So if you are making a film, there is a strong likelihood you can follow this model but you need to prepare for it well:
- Who is your audience?
- How will you reach them? Specifically as we did, targeting certain press, certain blogs, certain podcasts whose readers and listeners match those for the book.
- What is a reasonable budget for your film that is fundable, recoupable and profitable via these methods of self-financing and self-distribution and/or financing via sponsorship?
- If you want to try the sponsorship route, you will need to create a presentation deck and go out to companies a minimum of 6 months in advance of your release, but more likely more. Big companies make decisions a year in advance often.
- For sponsorship to be attractive to a brand, they will need to know a specific distribution plan in order to see how being involved with your film achieves their marketing objectives. It takes planning and advanced thinking that doesn’t rely on hoping a gatekeeper “buys” your film.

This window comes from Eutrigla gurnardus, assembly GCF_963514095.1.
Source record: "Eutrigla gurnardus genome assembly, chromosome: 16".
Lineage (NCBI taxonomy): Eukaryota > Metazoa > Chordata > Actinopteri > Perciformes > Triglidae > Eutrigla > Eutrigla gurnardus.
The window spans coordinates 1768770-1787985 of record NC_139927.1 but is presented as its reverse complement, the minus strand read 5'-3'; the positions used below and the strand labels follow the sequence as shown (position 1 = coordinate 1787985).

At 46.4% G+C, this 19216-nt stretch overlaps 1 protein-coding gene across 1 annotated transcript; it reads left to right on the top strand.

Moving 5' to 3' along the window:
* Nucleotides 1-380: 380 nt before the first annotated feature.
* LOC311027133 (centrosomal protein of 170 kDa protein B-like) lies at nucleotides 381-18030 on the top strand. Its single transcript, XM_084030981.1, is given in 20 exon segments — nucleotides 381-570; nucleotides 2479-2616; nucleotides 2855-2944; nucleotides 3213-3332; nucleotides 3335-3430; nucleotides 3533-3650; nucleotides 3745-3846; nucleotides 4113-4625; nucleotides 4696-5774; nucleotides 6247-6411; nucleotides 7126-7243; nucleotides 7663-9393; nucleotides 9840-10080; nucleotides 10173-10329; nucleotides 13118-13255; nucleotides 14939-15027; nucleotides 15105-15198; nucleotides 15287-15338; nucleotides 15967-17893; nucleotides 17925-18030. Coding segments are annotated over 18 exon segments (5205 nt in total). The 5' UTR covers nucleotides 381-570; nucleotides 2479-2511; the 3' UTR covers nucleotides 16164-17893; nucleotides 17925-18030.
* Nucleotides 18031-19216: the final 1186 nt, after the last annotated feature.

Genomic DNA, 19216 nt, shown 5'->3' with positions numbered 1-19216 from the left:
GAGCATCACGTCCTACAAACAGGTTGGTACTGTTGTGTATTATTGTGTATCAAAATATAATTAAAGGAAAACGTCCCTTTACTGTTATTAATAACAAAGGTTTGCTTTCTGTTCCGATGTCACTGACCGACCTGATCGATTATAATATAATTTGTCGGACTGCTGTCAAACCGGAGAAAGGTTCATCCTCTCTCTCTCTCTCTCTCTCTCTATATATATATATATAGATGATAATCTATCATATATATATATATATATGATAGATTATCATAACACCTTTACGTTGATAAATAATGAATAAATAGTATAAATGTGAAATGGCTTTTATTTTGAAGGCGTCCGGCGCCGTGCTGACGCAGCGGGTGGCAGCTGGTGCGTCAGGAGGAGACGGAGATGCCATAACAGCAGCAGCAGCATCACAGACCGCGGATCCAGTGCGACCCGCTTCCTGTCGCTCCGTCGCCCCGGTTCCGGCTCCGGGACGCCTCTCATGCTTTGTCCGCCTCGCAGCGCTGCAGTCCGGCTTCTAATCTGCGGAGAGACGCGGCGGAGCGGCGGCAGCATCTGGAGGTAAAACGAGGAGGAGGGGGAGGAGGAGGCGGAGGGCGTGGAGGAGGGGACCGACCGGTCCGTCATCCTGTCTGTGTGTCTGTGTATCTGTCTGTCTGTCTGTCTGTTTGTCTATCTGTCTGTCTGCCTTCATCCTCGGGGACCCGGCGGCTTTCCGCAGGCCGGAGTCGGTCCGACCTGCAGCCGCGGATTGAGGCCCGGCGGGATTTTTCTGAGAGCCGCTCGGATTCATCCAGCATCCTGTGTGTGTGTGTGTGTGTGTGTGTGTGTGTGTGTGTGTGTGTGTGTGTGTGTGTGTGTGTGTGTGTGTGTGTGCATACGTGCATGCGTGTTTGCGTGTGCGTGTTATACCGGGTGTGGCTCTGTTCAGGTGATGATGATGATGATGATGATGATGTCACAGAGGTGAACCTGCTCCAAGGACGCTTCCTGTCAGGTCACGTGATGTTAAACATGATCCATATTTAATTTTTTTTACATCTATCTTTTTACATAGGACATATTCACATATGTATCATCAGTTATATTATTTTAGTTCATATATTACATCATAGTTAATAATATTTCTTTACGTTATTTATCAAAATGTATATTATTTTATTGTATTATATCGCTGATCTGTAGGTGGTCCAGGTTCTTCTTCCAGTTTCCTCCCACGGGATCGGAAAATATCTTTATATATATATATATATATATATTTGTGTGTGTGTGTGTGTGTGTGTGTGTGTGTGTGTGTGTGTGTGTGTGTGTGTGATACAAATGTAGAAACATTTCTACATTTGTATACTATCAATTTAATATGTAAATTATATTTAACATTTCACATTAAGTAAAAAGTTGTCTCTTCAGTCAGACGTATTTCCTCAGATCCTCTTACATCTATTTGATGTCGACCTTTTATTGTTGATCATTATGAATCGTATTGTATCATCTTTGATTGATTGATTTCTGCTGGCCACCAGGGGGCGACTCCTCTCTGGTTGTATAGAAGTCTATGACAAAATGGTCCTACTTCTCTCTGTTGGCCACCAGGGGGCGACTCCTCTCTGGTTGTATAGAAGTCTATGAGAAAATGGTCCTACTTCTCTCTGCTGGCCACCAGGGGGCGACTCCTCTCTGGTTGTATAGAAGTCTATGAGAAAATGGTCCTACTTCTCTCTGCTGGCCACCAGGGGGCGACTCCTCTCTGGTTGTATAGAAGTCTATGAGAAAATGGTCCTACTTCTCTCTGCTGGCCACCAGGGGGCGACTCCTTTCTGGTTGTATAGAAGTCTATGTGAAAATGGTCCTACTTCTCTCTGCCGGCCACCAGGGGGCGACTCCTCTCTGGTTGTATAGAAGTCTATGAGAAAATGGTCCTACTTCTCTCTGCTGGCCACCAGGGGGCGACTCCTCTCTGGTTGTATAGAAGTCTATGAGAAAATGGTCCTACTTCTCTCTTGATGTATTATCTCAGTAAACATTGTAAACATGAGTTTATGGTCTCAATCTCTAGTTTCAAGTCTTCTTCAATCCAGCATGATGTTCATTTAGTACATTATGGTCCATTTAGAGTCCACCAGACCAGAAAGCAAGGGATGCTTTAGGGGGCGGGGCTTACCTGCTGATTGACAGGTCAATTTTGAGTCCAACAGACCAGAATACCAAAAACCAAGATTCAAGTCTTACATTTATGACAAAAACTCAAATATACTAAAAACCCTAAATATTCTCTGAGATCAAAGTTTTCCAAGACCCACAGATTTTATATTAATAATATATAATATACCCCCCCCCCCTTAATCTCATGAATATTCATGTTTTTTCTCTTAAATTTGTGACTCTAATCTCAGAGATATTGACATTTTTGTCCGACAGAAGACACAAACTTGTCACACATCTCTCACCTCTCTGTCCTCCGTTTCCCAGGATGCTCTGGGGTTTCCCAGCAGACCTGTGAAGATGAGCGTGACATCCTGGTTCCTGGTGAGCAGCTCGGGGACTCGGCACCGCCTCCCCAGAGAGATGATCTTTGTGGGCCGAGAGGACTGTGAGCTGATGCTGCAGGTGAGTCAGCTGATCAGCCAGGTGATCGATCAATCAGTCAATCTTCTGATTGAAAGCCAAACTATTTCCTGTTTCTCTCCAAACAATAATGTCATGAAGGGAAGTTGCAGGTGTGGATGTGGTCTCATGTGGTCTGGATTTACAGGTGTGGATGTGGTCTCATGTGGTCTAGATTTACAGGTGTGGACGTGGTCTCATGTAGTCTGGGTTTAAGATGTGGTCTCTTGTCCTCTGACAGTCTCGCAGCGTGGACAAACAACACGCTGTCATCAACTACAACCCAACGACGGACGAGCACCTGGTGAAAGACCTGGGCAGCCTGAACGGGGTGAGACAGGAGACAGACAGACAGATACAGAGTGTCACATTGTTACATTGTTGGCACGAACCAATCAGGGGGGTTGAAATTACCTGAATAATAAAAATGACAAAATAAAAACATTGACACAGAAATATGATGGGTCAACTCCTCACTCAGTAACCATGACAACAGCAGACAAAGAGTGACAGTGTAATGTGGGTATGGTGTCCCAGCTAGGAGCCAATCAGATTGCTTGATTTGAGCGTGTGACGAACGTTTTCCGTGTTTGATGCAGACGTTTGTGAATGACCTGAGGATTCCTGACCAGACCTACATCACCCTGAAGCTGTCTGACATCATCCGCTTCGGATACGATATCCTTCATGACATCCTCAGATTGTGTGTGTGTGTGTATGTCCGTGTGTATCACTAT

This is how we did it for a book and some films can be done this way too, even if they cost 5 or 6 figures or even 7. It’s really just a question of the right pairing between content and audience and brands and above all things, advance planning and TIME and EFFORT that can and will pay off.
I am proud that we did not have to adjust our content for anyone, that we did not have to rely on anyone to give us access to our readers, that we have full control of the book we wrote and above all, that we are in the black before we have even released the book. How many artists can say that?
I would not have done it any other way.
The book Selling Your Film Without Selling Your Soul is available starting today. Please visit www.sellingyourfilm.com and pick up your free digital copy or preorder a print edition coming soon. Find us on Facebook and follow our hashtag #syfnotsys on Twitter.